Does Rice water really make your hair grow?

Story by Virginia Nyokabi

The first time I heard about rice water making your hair grow, I was told by a friend. That’s when I also started seeing posts in Facebook, women sharing their photos of their hair before and after using rice water. The results shown are very impressive and tempting.

This has become so popular in that instead of pouring the water like most of the people do after rinsing the rice, most women are now storing the water for a couple of days before using it.

Just what is rice water?

Rice water is the starchy water left over after the rice has been left to soak or cooked. It is thought to contain vitamins and minerals, amino acids and antioxidants which are some of the nutrients that may be important for the hair.


According to research, women in Japan, China and some parts of Asia have been using fermented rice water for centuries. Yao women in Huangluo Village, in Guangxi province, Southern China are known for having extraordinarily long hair that remain black till they are old. They cut their hair once when they reach 18 years to signify that they are now adults and ready to marry. The women believe that the long hair is a sign of good fortune and good health. Due to this striking feature, they made it to the Guinness Book of World Records as the ‘World’s longest hair village’.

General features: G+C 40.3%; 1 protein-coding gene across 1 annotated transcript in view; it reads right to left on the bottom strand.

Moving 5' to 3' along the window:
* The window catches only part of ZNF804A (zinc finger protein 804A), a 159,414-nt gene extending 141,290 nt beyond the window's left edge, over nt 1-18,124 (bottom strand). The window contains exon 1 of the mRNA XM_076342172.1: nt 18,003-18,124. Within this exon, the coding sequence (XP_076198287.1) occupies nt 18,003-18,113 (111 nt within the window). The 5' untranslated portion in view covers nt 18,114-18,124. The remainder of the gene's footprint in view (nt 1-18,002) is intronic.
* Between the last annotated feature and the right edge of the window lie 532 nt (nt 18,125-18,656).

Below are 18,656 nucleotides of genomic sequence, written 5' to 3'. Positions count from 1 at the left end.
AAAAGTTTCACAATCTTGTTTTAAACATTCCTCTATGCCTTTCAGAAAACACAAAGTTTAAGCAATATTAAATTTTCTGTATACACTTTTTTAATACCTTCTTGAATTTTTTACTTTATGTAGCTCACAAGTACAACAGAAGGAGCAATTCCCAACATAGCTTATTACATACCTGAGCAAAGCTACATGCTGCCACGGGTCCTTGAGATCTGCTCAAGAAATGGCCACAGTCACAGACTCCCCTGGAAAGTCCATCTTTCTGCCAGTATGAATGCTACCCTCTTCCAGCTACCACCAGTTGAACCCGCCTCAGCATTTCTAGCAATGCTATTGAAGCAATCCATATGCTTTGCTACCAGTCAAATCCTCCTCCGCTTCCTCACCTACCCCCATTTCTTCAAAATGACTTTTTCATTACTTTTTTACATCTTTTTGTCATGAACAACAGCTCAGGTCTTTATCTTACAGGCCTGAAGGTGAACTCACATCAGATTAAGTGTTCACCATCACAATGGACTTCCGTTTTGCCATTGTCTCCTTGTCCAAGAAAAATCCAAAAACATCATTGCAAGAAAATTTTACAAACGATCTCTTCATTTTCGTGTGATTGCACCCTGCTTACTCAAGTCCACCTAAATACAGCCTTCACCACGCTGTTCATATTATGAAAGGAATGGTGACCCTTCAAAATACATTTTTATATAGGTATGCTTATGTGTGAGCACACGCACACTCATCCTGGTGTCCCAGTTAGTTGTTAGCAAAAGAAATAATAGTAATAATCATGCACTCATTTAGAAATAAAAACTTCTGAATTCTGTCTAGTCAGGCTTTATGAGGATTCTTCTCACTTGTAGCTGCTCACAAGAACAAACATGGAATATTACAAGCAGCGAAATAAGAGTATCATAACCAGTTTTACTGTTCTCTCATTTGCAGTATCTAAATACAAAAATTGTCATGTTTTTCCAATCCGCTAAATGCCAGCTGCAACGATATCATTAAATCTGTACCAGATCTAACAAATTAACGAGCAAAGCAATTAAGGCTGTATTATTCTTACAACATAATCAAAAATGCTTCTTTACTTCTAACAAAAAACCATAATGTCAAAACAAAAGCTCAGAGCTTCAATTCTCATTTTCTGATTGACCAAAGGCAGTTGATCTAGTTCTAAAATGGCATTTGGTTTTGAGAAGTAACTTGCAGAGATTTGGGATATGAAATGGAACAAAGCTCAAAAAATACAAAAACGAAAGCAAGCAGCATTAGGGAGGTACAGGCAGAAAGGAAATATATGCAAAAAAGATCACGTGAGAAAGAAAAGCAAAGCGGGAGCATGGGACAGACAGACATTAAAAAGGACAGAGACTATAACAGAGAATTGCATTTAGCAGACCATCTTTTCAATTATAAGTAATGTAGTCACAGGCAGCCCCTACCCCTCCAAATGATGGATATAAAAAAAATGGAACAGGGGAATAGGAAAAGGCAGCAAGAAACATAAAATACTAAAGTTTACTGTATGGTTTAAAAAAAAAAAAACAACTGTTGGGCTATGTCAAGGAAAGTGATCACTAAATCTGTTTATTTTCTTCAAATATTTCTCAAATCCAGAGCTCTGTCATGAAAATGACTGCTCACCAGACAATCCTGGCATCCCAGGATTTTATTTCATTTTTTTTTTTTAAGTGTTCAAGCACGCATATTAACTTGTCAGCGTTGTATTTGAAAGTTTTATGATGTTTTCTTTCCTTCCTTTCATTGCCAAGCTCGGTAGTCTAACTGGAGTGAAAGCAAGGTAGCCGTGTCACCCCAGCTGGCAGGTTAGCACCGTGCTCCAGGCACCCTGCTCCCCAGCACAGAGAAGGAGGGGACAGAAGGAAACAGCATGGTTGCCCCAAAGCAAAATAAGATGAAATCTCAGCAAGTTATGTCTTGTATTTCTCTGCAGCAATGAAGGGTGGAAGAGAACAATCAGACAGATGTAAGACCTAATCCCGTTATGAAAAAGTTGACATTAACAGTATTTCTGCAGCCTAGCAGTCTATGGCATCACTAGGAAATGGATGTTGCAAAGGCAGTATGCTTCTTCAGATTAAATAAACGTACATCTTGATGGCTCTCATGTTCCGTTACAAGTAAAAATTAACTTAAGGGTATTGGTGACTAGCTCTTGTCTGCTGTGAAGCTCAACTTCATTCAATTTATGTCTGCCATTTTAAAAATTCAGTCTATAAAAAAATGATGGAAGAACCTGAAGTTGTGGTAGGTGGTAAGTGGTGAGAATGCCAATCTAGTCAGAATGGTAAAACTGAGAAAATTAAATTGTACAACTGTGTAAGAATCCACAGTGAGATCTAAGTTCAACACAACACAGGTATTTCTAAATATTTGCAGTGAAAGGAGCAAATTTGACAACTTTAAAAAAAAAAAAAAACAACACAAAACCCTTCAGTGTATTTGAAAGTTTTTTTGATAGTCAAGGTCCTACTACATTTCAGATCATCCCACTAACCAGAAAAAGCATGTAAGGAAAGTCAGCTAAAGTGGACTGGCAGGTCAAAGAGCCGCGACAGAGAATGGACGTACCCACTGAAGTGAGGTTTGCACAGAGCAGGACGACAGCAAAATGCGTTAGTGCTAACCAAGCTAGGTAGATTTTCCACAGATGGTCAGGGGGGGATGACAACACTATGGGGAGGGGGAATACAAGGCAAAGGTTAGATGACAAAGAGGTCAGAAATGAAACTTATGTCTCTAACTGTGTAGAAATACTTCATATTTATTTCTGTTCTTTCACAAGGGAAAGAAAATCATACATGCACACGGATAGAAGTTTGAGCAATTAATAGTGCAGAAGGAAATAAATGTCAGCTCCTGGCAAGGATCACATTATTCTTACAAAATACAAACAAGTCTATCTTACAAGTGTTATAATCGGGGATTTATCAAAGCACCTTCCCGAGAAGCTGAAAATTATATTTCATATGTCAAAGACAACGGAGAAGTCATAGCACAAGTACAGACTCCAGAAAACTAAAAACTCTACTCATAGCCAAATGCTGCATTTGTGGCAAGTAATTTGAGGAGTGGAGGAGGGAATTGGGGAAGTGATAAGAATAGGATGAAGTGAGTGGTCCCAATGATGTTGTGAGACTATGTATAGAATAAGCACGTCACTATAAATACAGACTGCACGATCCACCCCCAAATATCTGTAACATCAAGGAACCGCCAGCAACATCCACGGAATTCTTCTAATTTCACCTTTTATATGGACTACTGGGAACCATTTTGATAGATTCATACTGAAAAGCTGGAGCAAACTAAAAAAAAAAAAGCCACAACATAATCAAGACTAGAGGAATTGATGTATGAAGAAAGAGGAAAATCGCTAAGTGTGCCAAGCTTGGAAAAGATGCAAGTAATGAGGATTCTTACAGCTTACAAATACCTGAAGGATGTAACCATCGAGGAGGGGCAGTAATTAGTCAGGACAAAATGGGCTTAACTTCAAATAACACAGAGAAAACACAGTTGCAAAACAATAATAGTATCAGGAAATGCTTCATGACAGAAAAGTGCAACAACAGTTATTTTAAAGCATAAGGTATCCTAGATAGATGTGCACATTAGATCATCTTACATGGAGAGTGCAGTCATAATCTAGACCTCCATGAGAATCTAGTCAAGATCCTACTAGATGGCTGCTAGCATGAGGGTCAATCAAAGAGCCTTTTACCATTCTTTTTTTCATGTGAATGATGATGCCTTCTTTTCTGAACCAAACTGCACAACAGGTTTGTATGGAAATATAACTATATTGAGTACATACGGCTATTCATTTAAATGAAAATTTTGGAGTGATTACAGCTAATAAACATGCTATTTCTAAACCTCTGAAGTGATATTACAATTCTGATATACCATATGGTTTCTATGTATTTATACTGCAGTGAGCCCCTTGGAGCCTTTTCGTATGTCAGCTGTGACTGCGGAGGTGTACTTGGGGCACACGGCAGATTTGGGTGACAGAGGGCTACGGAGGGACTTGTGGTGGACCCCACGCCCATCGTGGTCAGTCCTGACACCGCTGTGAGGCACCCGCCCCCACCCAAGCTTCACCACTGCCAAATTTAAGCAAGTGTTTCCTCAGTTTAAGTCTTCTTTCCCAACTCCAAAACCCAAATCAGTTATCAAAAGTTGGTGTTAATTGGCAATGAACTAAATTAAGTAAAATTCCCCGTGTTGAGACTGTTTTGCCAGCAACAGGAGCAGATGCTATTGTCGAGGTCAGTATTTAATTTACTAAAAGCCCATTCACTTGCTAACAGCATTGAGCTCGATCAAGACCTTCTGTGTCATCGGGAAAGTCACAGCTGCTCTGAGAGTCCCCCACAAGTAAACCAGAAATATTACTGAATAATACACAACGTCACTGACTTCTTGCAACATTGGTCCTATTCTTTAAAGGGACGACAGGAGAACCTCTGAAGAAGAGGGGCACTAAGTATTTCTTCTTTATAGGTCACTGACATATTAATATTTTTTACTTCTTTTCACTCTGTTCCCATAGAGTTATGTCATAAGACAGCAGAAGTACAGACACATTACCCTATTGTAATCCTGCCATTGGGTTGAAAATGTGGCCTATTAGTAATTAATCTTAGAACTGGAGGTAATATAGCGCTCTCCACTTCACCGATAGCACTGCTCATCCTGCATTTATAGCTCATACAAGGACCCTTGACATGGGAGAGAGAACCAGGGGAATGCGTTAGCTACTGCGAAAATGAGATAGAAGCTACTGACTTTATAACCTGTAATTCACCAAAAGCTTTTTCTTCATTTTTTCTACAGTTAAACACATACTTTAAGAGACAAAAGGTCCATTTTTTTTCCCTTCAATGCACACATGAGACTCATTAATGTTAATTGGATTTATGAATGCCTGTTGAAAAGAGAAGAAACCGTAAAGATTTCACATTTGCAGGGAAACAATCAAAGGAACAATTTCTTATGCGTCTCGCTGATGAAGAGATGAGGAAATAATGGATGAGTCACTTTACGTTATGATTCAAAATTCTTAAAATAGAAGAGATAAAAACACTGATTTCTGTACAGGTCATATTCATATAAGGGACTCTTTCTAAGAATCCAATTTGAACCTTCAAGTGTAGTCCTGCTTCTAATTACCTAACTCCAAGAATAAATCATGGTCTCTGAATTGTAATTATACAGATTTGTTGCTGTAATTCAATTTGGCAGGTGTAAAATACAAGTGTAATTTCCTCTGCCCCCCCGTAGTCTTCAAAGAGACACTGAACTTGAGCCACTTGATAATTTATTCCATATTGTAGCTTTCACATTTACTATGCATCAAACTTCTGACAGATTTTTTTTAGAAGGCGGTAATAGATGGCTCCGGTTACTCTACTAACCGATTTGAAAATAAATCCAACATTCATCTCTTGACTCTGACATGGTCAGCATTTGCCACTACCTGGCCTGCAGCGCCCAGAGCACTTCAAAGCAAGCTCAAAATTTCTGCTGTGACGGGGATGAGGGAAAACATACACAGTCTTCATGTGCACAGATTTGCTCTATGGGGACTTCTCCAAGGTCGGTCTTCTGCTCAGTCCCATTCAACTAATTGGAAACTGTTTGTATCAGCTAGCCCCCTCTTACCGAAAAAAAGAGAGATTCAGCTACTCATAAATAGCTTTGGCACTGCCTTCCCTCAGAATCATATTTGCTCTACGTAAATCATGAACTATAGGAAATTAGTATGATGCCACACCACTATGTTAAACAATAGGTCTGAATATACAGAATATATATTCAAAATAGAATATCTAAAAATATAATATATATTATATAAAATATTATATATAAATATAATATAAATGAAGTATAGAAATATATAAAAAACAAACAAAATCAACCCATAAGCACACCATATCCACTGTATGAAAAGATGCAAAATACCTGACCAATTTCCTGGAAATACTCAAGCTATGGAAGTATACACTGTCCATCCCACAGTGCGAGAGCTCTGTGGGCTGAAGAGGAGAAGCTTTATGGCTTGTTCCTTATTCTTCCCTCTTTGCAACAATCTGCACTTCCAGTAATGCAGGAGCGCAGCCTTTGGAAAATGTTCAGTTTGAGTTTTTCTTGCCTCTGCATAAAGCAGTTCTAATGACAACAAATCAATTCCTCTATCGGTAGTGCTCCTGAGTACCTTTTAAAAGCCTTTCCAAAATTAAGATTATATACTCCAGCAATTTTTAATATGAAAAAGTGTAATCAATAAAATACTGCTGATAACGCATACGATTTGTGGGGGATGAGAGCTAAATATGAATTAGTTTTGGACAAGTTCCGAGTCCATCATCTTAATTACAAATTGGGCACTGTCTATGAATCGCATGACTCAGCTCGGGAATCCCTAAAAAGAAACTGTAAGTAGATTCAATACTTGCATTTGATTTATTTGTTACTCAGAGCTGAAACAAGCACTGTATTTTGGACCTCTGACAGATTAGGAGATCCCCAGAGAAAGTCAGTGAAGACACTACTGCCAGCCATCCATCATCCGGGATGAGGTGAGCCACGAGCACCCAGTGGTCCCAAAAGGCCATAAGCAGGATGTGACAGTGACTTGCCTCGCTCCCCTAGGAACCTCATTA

In Heian period in the Japanese history, women washed their hair with fermented rice water to keep their hair long as this was considered a sign of beauty. This it is speculated was a sign of opposition to China’s trend which favoured short hair.

How to make rice water

Get your rice in a bowl and add water

Rinse off dirt from the rice and soak it again in clean water for 30 minutes.

Obtain rice by sieving

Leave the rice water to in a tight aired bottle for up to 3 days for it to ferment.

Other Skin benefits

In addition to making the hair grow, rice water is said to relieve acne and dermatitis. This is according to a 2002 study done by the Department of Toxicology at Vrije University in Brussels, Belgium. It also treats damaged and aging skin.